Maritza Martinez may have sprinted through her MBA, but for UCF’s community relations director, the road to a bachelor’s degree was more of a winding, long-distance run – one full of dead ends and tangents.
“If you don’t get from point A to B the way you envisioned, don’t give up.” That’s what Martinez tells anyone who doesn’t have the privilege of the traditional four-year college experience at arm’s length. Like all good advice, it comes from a place of experience.
Her own winding path – arguably a continuation of her mother’s journey – did not begin in Central Florida, rather in New York City. Martinez’s mother, Carmen, moved to The Big Apple from rural Dominican Republic in the 1960s. After a quarter century of hustle and bustle in the city that never sleeps, she was in search of a quieter lifestyle. As a newly-single, working mom, she wanted better opportunities for her three children, Maritza, Frank and Omar. So she moved the small family from Brooklyn to Osceola County in the early 1990s, and as Maritza grew into a young adult, she became the person her mother relied on to help out with the bills. After graduating from Osceola High School in 1991, Maritza aspired to attend the University of Central Florida. However, she ran into an obstacle that faces many working-class citizens who are both first-generation Americans and first-generation college students: cost.
“I remember with great accuracy how much money was set aside for me to go to college: zero dollars,” Martinez recalls in good humor.
With a cost-sensitive approach in mind, she chose Valencia Community College and, that fall, began taking college-level courses in portables behind Gateway High School, which was the college’s temporary location in Kissimmee (until the Osceola Campus opened in 1997). Martinez had trouble balancing family, work responsibilities and the urge to live the same robust social life as many of her peers. She would take semesters – sometimes years — off to find a balance. And it wasn’t until 1998, that she earned her A.A. degree from Valencia, opening the door for her initial dream of attending UCF.
“Valencia offered so much support; it made an impression on me,” Martinez says. “I adapted to life at UCF pretty well, but some classes were just really tough. I took statistics at UCF twice – and withdrew twice. I went back to take it at Valencia as a transient student, because I needed that environment.”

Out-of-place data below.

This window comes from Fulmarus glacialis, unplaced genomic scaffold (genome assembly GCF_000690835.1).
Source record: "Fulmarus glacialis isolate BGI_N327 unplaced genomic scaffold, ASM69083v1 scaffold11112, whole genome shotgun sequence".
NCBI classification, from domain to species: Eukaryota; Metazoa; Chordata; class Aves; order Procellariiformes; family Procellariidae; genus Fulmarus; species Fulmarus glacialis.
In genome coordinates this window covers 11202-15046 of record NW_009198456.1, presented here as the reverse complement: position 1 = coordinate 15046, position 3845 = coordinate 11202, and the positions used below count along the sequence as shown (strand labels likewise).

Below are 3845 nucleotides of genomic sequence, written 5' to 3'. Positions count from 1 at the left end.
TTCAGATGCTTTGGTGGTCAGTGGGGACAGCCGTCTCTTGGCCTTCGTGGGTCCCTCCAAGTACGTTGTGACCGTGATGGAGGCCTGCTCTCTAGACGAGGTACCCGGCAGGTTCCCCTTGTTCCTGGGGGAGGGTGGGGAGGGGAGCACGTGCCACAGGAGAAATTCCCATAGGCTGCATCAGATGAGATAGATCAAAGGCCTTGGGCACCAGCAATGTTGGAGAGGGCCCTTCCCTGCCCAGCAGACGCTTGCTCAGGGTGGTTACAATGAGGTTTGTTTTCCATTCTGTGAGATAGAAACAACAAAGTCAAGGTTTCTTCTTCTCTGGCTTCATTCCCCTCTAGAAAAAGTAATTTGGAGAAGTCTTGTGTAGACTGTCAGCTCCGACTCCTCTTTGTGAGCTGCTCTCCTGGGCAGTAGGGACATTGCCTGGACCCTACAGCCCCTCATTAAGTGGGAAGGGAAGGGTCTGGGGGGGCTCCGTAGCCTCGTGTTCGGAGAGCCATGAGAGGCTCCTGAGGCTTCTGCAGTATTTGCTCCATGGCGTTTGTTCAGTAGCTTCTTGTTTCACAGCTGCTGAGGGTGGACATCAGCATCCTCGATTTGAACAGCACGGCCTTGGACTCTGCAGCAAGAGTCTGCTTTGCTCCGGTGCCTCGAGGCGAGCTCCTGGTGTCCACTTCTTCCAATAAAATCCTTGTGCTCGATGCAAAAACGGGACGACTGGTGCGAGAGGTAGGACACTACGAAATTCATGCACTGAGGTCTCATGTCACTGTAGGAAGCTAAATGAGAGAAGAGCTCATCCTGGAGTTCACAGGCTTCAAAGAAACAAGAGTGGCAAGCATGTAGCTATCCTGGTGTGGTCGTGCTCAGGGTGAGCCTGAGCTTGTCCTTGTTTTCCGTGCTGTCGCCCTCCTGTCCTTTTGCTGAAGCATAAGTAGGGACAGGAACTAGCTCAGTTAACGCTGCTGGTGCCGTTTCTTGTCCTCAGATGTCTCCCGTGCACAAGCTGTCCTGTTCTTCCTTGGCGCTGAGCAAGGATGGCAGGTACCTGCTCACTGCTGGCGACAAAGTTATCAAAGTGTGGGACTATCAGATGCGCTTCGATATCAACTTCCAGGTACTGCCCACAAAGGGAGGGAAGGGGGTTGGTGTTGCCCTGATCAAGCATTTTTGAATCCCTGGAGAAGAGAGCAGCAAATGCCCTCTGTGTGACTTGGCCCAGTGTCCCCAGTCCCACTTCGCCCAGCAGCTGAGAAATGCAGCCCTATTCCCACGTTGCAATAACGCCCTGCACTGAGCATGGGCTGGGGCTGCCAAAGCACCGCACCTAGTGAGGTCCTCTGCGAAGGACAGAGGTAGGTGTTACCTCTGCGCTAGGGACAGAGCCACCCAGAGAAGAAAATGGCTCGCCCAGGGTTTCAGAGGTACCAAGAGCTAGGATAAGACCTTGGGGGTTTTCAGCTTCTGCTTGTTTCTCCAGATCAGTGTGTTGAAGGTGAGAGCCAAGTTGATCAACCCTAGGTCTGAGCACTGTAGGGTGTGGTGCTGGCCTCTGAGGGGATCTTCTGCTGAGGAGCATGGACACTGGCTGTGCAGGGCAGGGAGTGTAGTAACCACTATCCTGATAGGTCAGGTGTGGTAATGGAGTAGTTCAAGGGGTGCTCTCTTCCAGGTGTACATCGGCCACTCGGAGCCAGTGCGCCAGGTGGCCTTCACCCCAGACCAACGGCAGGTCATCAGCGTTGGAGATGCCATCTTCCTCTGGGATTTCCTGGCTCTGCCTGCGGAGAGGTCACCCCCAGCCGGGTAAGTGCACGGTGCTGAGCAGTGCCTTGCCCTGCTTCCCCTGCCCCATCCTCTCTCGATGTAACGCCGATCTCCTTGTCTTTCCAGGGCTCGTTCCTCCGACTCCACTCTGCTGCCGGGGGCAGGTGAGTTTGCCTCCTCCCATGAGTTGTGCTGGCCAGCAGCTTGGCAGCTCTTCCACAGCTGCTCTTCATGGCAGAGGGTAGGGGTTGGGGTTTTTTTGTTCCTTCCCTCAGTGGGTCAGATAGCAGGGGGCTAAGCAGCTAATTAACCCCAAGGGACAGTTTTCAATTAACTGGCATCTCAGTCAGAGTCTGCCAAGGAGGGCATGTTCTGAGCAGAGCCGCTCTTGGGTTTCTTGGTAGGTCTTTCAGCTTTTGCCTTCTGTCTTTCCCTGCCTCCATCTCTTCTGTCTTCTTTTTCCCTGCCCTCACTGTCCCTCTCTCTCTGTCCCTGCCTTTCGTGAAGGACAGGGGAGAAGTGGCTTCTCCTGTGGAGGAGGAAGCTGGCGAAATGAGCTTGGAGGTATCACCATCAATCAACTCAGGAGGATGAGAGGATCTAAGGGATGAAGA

The culture of collaboration she found at Valencia would prove another lasting impression which has followed her throughout her career. “I remember having a lot of group assignments where you have three to five people, and you have to identify who has the best skills for a given task,” Martinez says. “It never fails: you find someone who needs a bit more managing to contribute to the group in the best way they can.”
Parlaying her knack for project management into a role as UCF’s community relations director, she has learned that success takes “a lot of listening” coupled with an understanding that we are all “works in progress.” Working to open new doors for herself and others, arguably, has been a life pursuit for Martinez, one that began well before walking up the portables’ access ramps at Valencia Community College.
“When you think about the level of poverty my parents came from in the ‘60s –living in the countryside of a Third World country, in a house with dirt floors — they had very little education,” says Martinez. “Fast forward to today: I get to represent one of the largest public education institutions in America. I feel very privileged to help provide a valuable thing to the community: an education… I always say, ‘A degree is the key to opening so many doors.’”
Martinez likes to remind others that the path to that degree is not always smoothly paved.
“The sacrifices you will make are worth it,” says Martinez. “Having an associates or bachelor’s degree will open doors and opportunities that you otherwise just would not see. Will it be easy? No. But it’s worth it.”